When the Imaginary Australian Is Not Uncanny: Nation, Psyche and Belonging in Recent Australian Cultural Criticism and History

By Gelder, Ken | Journal of Australian Studies, January 2006 | Go to article overview

When the Imaginary Australian Is Not Uncanny: Nation, Psyche and Belonging in Recent Australian Cultural Criticism and History


Gelder, Ken, Journal of Australian Studies


In our book Uncanny Australia, Jane Jacobs and I argue that postcolonialism brings both the good news and the bad news; at the same time, we never say that postcolonialism exists outside of the shadow of colonialism. We argue that Australia is postcolonial because, even as it remains under the shadow of colonialism, it does things differently; it does things that could not have been done if Australia were still just 'colonial'. The debates and discourses about the Republic, reconciliation, or the need for sovereignty and for a treaty, the real and symbolic weight of narratives concerning the 'stolen generation', and Australia's proper and improper relations to East and South-East Asia and the 'indigenous Pacific' are just some of the issues that work to reconfigure the nation in ways that those older colonial logics can no longer sufficiently explain.

I must repeat, however, that these debates do indeed remain shadowed by, and entangled in, those older logics. In the midst of these reconfigurations of the nation, we can sometimes even see those old logics intensified: this is the bad news of postcolonialism. The settler Australian anxieties we traced in Uncanny Australia-in particular, about Aboriginal people being potentially able to claim 'too much' (which is what we mean by 'postcolonial racism')--are one instance of this feature. This is certainly not decolonisation, although it does speak to a perceived 'weakening' of settler identities that I will discuss shortly. Alongside these anxieties, we also observe a set of postcolonial sympathies-settler Australian sympathies for the Aboriginal sacred, for example, or more broadly, settler Australian embracings of 'Indigenous culture', 'Indigenous spirituality', and even the yearning to be reconciled, to say sorry and be forgiven-and we note that these, too, can similarly intensify those older colonial logics, even as they self-identify as postcolonial. It is now commonplace to observe that settler Australians are in fact 'unsettled' in a range of ways that speak to postcolonial predicaments, which is certainly bad news for some. But it is much less commonplace to note how those same unsettling conditions of postcolonialism are enabling a settler Australian relation to country to become, paradoxically perhaps, more secure than ever before-which is also bad news for some, but good news for others.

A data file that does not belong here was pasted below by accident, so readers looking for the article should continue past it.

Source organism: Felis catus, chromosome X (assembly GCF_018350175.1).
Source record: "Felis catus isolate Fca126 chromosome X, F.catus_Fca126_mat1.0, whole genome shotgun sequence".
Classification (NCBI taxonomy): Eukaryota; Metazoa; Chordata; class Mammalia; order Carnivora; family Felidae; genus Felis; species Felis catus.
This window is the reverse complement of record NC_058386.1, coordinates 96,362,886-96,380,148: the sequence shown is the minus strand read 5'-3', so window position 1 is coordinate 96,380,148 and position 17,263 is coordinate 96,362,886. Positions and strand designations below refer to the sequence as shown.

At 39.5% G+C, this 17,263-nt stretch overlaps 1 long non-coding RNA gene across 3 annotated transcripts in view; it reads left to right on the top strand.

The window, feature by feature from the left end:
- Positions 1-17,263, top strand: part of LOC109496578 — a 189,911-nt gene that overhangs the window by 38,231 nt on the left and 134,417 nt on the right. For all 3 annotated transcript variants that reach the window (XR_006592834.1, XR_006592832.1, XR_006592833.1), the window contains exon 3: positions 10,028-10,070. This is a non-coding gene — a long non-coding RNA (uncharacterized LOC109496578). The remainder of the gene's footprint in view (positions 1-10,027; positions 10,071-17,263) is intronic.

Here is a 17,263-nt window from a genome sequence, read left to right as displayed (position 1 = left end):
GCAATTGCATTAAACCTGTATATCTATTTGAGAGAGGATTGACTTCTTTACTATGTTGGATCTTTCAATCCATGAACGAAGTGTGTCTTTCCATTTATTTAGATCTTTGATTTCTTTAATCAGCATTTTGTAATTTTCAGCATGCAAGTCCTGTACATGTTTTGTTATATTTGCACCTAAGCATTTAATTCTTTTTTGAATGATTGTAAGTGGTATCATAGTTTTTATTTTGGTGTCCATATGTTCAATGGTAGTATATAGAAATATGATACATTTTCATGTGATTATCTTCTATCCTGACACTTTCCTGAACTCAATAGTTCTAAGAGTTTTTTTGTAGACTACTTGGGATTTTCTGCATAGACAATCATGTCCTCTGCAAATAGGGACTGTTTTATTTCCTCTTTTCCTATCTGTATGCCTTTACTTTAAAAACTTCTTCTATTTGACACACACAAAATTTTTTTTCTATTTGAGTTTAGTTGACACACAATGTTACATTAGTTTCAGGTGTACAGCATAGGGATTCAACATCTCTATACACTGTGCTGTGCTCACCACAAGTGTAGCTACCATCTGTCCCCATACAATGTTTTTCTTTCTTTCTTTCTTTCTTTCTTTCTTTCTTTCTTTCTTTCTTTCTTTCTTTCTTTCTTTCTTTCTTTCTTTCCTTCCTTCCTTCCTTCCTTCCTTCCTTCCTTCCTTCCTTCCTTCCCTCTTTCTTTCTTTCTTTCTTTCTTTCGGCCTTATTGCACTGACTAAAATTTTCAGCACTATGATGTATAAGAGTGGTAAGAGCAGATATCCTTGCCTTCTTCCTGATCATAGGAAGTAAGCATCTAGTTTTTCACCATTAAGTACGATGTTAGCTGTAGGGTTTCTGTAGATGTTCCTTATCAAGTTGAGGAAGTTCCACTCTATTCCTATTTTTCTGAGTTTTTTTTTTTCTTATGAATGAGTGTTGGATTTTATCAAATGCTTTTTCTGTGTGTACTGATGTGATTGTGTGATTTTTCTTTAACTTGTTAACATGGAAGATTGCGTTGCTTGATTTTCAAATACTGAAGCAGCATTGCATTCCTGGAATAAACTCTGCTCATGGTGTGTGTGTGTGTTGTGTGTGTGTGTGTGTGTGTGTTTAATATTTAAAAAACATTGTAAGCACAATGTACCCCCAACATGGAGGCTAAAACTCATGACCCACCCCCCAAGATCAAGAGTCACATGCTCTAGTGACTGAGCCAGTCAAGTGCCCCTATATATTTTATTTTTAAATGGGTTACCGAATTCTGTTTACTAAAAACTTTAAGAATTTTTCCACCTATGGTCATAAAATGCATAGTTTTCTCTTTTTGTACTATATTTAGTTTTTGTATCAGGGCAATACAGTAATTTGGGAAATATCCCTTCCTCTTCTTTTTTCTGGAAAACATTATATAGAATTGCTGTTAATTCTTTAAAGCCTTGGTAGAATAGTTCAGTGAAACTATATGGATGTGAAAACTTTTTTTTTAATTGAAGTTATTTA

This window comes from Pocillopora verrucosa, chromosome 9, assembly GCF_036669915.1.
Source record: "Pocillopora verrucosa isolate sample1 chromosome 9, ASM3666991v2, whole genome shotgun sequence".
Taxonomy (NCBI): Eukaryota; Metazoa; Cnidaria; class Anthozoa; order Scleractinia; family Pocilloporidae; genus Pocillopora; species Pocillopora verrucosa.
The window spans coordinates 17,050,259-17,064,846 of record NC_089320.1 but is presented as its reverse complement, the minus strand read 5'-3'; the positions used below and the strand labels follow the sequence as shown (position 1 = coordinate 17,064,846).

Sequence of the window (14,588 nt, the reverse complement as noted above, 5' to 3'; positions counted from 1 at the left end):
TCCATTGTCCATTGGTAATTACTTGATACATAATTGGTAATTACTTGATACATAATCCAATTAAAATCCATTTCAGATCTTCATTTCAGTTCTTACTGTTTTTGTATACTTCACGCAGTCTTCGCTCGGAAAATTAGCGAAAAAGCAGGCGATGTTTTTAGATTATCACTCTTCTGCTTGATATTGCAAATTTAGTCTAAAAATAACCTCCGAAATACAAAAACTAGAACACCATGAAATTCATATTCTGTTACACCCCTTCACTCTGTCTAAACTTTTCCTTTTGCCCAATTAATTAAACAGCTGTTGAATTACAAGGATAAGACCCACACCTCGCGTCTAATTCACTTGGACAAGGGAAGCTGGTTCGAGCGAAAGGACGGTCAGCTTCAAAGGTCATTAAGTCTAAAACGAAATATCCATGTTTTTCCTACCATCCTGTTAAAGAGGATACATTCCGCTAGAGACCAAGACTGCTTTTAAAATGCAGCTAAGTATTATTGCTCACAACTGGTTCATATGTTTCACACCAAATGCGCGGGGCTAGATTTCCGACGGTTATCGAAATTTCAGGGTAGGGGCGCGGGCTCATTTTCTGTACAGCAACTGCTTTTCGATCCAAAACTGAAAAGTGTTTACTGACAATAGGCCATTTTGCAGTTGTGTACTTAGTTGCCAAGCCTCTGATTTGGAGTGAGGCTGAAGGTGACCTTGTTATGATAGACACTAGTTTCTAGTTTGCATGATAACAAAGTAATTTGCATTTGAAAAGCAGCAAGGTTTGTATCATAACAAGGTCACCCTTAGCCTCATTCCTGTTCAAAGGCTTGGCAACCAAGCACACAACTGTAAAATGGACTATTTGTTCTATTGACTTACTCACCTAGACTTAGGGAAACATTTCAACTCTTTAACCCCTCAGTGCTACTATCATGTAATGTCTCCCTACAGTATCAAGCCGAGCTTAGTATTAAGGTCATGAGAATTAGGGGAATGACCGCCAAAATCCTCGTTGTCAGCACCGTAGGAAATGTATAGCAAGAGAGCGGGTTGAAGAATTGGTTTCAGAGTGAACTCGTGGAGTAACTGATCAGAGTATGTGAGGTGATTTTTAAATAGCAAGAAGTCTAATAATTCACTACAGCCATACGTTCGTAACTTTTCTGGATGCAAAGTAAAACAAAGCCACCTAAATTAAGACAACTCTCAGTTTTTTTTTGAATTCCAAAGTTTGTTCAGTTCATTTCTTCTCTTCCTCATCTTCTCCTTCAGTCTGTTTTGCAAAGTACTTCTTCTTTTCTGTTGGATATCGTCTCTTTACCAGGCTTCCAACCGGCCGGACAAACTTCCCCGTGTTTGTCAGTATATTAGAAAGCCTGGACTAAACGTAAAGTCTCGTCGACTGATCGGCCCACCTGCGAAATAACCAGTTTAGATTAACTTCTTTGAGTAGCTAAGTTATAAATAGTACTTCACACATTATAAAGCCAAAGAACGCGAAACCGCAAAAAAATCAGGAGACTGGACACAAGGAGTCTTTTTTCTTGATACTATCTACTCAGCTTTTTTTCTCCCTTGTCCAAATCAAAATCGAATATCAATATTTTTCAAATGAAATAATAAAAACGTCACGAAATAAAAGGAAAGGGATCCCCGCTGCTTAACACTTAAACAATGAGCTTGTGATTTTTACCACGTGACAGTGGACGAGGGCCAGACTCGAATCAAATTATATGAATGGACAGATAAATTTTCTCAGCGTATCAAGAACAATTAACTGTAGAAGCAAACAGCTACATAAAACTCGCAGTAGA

As a humanities academic, my interests have always been in the psycho-social, in the discourses and critical methods inherited from Freud, Marx, Durkheim and others that have enabled me, like many others, to read literature and culture as 'symptomatic'. It is probably fair to say that the psycho-social is still the dominant critical discourse in the humanities, with commentators veering towards one end or the other (the socio-political or the personal) of this hybrid way of viewing the world, its events and its texts. In this context, I want to comment on five recent works of Australian criticism from the humanities that are themselves psychosocial, and I shall continue to be primarily psychosocial in my response to them. These works are Miriam Dixson's The Imaginary Australian: Anglo-Celts and Identity--1788 to the Present; David Tacey's Re-enchantment: The New Australian Spirituality; Peter Read's Returning to Nothing: The Meaning of Lost Places and Belonging: Australians, Place and Aboriginal Ownership; and, briefly, Jennifer Rutherford's The Gauche Intruder: Freud, Lacan and the White Australian Fantasy. I want to show that these books each react to current postcolonial unsettlements for settler Australians by, precisely, producing (or imagining) a more secure, a more legitimate, relation to country than ever before--that is, before postcolonialism. Quite unlike Uncanny Australia, in other words, these are each (with the interesting, although partial, exception of Rutherford's) nation-building books. As I discuss them, I also hope to raise further questions about what it means to speak of 'postcolonial Australia', especially in terms of settler-Australian self-(mis)recognition. …

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